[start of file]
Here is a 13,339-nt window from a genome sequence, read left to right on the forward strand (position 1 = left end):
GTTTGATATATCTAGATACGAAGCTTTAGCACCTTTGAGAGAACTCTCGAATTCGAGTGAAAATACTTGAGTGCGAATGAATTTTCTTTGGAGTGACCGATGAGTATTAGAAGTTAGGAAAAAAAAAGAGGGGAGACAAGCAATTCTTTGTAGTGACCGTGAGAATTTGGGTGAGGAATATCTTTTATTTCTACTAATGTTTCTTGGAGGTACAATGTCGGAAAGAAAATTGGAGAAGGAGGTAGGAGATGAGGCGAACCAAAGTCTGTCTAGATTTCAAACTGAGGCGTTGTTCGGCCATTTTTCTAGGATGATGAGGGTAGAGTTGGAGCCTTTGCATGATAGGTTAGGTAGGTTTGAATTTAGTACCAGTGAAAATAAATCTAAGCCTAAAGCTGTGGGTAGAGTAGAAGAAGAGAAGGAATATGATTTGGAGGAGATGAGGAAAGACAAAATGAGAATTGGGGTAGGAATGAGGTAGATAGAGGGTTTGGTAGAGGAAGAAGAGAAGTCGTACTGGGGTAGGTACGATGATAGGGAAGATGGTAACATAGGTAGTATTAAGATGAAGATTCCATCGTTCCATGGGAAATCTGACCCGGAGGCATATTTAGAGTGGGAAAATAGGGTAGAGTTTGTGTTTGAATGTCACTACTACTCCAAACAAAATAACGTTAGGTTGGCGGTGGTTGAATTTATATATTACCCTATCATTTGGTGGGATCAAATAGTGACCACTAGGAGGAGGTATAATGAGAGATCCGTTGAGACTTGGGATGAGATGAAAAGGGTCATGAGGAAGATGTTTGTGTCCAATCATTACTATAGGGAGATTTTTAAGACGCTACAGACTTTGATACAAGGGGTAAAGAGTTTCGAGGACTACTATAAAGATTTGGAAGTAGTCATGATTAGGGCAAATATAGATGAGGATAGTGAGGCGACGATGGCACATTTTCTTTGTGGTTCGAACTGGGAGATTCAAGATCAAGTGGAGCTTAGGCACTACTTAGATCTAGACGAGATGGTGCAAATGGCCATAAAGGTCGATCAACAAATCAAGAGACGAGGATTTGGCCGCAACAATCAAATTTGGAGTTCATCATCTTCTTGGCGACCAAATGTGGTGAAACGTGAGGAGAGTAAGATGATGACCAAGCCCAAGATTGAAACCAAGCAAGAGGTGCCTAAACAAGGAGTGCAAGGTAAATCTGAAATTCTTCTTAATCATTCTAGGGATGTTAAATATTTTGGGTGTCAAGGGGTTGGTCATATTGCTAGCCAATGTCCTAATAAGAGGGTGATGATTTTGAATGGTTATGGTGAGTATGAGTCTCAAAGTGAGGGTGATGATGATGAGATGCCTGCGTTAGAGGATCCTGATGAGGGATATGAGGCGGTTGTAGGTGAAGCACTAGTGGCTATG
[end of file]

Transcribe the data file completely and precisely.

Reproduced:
Here is a 13,339-nt window from a genome sequence, read left to right on the forward strand (position 1 = left end):
GTTTGATATATCTAGATACGAAGCTTTAGCACCTTTGAGAGAACTCTCGAATTCGAGTGAAAATACTTGAGTGCGAATGAATTTTCTTTGGAGTGACCGATGAGTATTAGAAGTTAGGAAAAAAAAAGAGGGGAGACAAGCAATTCTTTGTAGTGACCGTGAGAATTTGGGTGAGGAATATCTTTTATTTCTACTAATGTTTCTTGGAGGTACAATGTCGGAAAGAAAATTGGAGAAGGAGGTAGGAGATGAGGCGAACCAAAGTCTGTCTAGATTTCAAACTGAGGCGTTGTTCGGCCATTTTTCTAGGATGATGAGGGTAGAGTTGGAGCCTTTGCATGATAGGTTAGGTAGGTTTGAATTTAGTACCAGTGAAAATAAATCTAAGCCTAAAGCTGTGGGTAGAGTAGAAGAAGAGAAGGAATATGATTTGGAGGAGATGAGGAAAGACAAAATGAGAATTGGGGTAGGAATGAGGTAGATAGAGGGTTTGGTAGAGGAAGAAGAGAAGTCGTACTGGGGTAGGTACGATGATAGGGAAGATGGTAACATAGGTAGTATTAAGATGAAGATTCCATCGTTCCATGGGAAATCTGACCCGGAGGCATATTTAGAGTGGGAAAATAGGGTAGAGTTTGTGTTTGAATGTCACTACTACTCCAAACAAAATAACGTTAGGTTGGCGGTGGTTGAATTTATATATTACCCTATCATTTGGTGGGATCAAATAGTGACCACTAGGAGGAGGTATAATGAGAGATCCGTTGAGACTTGGGATGAGATGAAAAGGGTCATGAGGAAGATGTTTGTGTCCAATCATTACTATAGGGAGATTTTTAAGACGCTACAGACTTTGATACAAGGGGTAAAGAGTTTCGAGGACTACTATAAAGATTTGGAAGTAGTCATGATTAGGGCAAATATAGATGAGGATAGTGAGGCGACGATGGCACATTTTCTTTGTGGTTCGAACTGGGAGATTCAAGATCAAGTGGAGCTTAGGCACTACTTAGATCTAGACGAGATGGTGCAAATGGCCATAAAGGTCGATCAACAAATCAAGAGACGAGGATTTGGCCGCAACAATCAAATTTGGAGTTCATCATCTTCTTGGCGACCAAATGTGGTGAAACGTGAGGAGAGTAAGATGATGACCAAGCCCAAGATTGAAACCAAGCAAGAGGTGCCTAAACAAGGAGTGCAAGGTAAATCTGAAATTCTTCTTAATCATTCTAGGGATGTTAAATATTTTGGGTGTCAAGGGGTTGGTCATATTGCTAGCCAATGTCCTAATAAGAGGGTGATGATTTTGAATGGTTATGGTGAGTATGAGTCTCAAAGTGAGGGTGATGATGATGAGATGCCTGCGTTAGAGGATCCTGATGAGGGATATGAGGCGGTTGTAGGTGAAGCACTAGTGGCTATG